The Art of Scent, 1889 - 2012

New York’s Museum of Arts and Design

By: - Jan 29, 2013

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The Art of Scent, 1889 -2012
Museum of Arts and Design (MAD)
2 Columbus Circle
New York City
The Exhibition is extended until 3 March 2013.

Museum of Arts and Design (MAD) has committed itself to do for ‘Olfactory Art’ what has been done for the past one hundred years for photography, namely elevating it to a generally accepted art form, according to director Holly Hotchner and Chief Curator David McFadden. The museum appointed Chandler Burr its first Curator of Olfactory Art and opened the first exhibition ‘The Art of Scent, 1889-2012’ on November 20, 2012. Burr was in prior years the only New York Times scent critic, and has written seriously and extensively articles and essays about scents or fragrances, not perfumes.

The exhibition came to light in collaboration with the interdisciplinary architecture and design firm, Diller, Scofidio + Renfro (DS+R), New York City. Among many other projects and buildings, DS+R completed the High Line Park, New York City, the Institute of Contemporary Art, Boston, Massachusetts, and the temporary Blur Pavilion, which was made of fog for Expo02 in Switzerland.

As one steps out of the elevator on the fourth floor into the brightly lit lobby, which is also the first exhibition space, there are a series of white bays formed into the opposite wall. Words appear and disappear above the bays on loops, apparitions that inform the visitor of the names of the creator and the fragrance, no more. The exhibition is highly stylized and almost void of perfume trappings: Bottles, packaging and advertising. The corporations, who own the fragrances, are listed as sponsors.

Dry sprays of the scents are intended to dissipate soon after they hit the air. The highly specialized technology is currently only used at trade shows. I had to take a few minutes between each fragrance, twelve in total, in order to clear my head and nose and to avoid migraine pain. (Non headache sufferers may not have to be so careful.)  Truly a sensual exercise, particularly because I did not know many of the fragrances.

The scents mostly appreciated that day at MAD were Dakkar Noir, 1982, created by Pierre Wargnye, France (b. 1947); L’Eau d’Issey, 1992, by Jaques Cavallier, France (b. 1962); Light Blue, 2001, by Olivier Cresp, France (b. 1955); Osmanthe Yunnan, 2006, by Jean-Claude Ellena, France (b. 1947); and Untitled, 2010, by Daniela Andrier, Germany (b. 1964).  The exhibition brochure describes each fragrance with perfume industry terminology or in art related styles. Apparently the creative side of the industry is quite small and difficult to become a part of.

It was Andrier, who spoke during a video interview about ‘Past and Present: This morning is already Past, where memory resides and where perfume lives…’ a paraphrase that has remained vivid in my mind.  A series of interviews by perfumers were playing on one wall of monitors in the adjacent exhibition room, by necessity a darkened space.

On the opposite wall one could draw cards and smell five stages of development of the fragrance Tresor, 1990, by Sophie Grojsman.  She said at mod # 3: “I went to Paris to have a meeting with Elizabeth Carre to discuss my creating a perfume for Lancome. I naturally put on my scent. Elizabeth came over to kiss me and said, ’What is that?’ I said, ‘It’s just some accords I’m playing with.’ She said, ’That’s very special – I love it! We can use it for Lancome.'” And card # 5 states: Tresor remains one of the most aesthetically influential works of olfactory art in the past fifty years.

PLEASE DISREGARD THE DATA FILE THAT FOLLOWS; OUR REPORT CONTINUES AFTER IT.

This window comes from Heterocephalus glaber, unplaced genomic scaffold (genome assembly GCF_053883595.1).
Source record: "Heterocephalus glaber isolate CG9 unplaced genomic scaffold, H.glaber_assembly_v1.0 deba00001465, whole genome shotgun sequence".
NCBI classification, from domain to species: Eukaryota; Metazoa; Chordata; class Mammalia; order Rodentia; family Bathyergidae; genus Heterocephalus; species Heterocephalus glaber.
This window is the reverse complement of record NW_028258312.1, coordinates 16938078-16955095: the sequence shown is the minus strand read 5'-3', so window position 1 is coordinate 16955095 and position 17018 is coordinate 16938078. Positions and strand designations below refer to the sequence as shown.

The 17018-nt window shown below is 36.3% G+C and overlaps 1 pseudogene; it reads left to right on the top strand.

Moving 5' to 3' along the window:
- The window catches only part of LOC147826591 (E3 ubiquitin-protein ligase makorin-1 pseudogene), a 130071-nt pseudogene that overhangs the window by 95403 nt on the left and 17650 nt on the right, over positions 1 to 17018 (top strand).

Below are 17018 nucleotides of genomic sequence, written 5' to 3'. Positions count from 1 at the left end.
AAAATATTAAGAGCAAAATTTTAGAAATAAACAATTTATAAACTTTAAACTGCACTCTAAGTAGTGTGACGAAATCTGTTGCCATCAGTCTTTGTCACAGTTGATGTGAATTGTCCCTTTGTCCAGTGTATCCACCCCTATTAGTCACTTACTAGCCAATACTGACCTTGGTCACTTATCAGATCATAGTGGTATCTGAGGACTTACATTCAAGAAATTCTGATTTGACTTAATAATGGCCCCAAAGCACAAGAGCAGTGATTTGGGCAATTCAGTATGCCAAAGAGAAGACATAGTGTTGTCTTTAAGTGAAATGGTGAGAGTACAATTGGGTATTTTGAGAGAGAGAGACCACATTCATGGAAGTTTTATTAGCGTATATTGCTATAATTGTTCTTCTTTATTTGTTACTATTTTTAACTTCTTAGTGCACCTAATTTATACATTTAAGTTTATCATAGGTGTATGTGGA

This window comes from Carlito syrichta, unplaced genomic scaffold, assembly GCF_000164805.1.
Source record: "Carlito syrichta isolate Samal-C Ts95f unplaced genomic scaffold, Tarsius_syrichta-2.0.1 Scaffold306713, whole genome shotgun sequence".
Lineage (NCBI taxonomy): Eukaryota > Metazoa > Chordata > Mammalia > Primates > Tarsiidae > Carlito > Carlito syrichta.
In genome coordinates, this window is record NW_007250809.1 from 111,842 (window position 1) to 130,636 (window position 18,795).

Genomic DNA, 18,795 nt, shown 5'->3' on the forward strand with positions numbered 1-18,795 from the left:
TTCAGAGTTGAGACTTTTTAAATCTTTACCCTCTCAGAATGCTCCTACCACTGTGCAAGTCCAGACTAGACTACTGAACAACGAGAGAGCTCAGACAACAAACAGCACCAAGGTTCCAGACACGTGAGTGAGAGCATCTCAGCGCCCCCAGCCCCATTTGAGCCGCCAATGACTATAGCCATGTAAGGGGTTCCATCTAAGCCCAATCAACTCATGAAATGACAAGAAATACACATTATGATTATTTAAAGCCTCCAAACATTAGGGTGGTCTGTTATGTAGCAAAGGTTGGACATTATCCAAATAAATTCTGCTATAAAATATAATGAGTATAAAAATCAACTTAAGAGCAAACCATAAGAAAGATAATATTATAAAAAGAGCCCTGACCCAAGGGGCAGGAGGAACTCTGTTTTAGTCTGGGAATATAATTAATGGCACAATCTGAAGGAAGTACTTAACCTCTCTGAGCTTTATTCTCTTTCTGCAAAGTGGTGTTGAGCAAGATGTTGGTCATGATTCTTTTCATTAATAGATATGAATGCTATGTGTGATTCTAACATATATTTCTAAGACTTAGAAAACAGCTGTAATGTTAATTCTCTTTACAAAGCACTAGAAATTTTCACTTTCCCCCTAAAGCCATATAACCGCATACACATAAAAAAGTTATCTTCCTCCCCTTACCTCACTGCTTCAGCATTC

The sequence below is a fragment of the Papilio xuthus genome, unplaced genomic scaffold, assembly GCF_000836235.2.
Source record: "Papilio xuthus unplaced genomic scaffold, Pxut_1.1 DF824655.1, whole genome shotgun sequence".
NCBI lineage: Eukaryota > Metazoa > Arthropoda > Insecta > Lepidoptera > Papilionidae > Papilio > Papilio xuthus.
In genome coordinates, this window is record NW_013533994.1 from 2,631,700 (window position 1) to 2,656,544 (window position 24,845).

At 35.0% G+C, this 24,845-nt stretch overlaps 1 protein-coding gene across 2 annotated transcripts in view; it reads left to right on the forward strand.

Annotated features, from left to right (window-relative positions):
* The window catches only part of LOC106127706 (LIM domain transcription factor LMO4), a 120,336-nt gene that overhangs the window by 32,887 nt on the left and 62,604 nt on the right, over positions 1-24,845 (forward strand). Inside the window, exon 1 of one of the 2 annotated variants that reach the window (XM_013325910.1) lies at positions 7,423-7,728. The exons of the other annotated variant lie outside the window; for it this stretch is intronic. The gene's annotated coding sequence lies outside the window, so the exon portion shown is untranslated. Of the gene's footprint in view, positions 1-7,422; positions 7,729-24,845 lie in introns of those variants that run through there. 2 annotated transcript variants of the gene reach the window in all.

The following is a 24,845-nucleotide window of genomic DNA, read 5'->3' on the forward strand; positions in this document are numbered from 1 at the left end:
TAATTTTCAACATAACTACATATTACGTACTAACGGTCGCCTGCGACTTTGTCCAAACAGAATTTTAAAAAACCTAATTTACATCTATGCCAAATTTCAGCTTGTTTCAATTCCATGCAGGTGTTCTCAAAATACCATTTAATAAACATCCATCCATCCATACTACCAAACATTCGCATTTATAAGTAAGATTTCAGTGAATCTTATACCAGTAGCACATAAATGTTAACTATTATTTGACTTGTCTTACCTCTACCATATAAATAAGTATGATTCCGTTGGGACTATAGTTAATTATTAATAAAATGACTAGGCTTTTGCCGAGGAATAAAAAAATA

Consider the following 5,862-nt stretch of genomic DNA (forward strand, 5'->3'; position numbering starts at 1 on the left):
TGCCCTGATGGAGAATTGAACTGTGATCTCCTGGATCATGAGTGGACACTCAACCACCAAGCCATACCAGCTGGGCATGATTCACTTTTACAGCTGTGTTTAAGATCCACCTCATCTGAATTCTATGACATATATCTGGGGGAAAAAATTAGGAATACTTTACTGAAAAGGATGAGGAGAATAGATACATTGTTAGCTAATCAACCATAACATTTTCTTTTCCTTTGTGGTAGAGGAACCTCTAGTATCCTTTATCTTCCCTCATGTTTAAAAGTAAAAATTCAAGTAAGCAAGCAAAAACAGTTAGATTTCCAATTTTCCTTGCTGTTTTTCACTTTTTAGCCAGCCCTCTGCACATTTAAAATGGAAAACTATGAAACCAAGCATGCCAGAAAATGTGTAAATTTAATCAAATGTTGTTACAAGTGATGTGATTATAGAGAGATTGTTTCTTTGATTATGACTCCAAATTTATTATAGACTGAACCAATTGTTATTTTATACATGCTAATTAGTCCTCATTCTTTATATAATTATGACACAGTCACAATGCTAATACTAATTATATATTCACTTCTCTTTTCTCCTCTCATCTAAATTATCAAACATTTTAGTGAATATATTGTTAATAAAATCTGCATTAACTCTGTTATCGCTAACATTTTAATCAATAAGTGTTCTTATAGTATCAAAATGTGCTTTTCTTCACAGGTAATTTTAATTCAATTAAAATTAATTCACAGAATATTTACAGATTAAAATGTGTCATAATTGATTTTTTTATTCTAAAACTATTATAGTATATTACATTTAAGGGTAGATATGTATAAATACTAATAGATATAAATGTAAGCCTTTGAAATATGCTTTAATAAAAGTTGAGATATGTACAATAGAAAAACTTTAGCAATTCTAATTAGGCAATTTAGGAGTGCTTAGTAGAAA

The time frame 1889 – 2012 begins with the perfume Jicky, created and marketed by Aime Guerlain, who was able to add for the first time chemically developed molecules to the natural materials and so expanded options for perfume developers away from flowery scents. Today, 5000 ingredients are available to create a new perfume. All scents in the exhibition were chosen for their significance in developing and moving the art of creating a fragrance forward in time.

Ernest Beaux used chemical compounds in combination with floral structure for Chanel No5, introduced in 1921, ’ create the first great modernist scent,’ wrote Burr. In 2012-13, Chanel No5 is still being advertised and updated with the help of star power by Brad Pitt; this time, a male after a series of female stars!

Bernard Chant moved America to the forefront of perfume creation and industry with Aromatix Elixir in 1971. Other scents in this exhibition were developed with technological or aesthetic advances, minimalist or ‘..ingenious neo-brutalist work that references nature both violently or abstractly,’ so described for Untitled.

The long specially designed glass table holds all twelve fragrances in liquid form and allows for comparisons and enjoyment on paper strips and wrists, while possibly watching a perfumer’s video or exchanging scent-experiences and notes with exhibition visitors. What a delight, serious business and Olfactory Art!

Other current exhibitions at MAD

Doris Duke’s Shangri-La – Architecture, Landscape, and Islamic Art; until February 17, 2013.

Daniel Brush, Blue Steel Gold Light; until February 24, 2013. Gold in most exquisite jewelry, sculpture and relief forms.

Playing with Fire – 50 Years of Contemporary Glass; until April 7, 2013. There, we discovered in a vitrine  a glass object that we also own, however with a slight color variation  – a surprising and unexpected find!

Post Script:

We noted today that AICA-USA (International Association of Art Critics, United States) will award during their Annual Awards Ceremony the second price in the category of Best Architecture or Design Show to: The Art of Scent: 1889-2012. Recognitions will be given in twelve categories and a special award on April 1st in New York City. Please link here to the Press Release.